Pius X was obviously interested in the spiritual well-being of Catholics. Known as the Eucharistic Pope, he not only encouraged daily reception of the Eucharist, but also sought to allow children to receive it at the age of reason (seven years of age) rather than the customary twelve to fourteen years. In 1914, he also revised the missal. In total, his initiatives were so far-reaching he was hailed as a pioneer.
A deeply conservative man who was so transparently good and humble, he was highly regarded for his holiness during his own lifetime. Many miracles were credited to him even while still alive. He died at the beginning of World War I and was devastated at its outbreak. Rather than bless the Austrian troops who sought his blessing, he simply stated, I will bless peace. He was seventy-nine years of age and was buried initially in the Vatican grottoes. In the 1950’s his body was transferred, along with Blessed Innocent XI’s and (eventually) Blessed John XXIII’s to three altars in St. Peter’s Basilica where their relics are venerated in glass sarcophagi.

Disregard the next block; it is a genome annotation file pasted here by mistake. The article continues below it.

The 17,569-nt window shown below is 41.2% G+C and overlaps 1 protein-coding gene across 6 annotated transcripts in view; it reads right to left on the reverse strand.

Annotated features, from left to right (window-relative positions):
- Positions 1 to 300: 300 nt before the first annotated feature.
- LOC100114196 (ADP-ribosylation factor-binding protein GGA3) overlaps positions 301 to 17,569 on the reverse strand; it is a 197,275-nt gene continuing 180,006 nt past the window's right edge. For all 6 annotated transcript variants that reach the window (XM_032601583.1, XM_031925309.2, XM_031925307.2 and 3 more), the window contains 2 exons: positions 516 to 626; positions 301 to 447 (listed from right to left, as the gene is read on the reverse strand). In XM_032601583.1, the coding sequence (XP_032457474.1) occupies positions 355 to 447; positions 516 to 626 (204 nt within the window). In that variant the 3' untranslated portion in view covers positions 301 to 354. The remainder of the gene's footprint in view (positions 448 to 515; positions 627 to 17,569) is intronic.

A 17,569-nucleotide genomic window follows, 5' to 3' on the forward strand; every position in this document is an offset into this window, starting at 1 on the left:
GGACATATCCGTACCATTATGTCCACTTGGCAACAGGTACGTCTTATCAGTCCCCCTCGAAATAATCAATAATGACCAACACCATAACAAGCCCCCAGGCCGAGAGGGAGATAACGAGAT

The Church celebrates his memorial feast day on August 21st.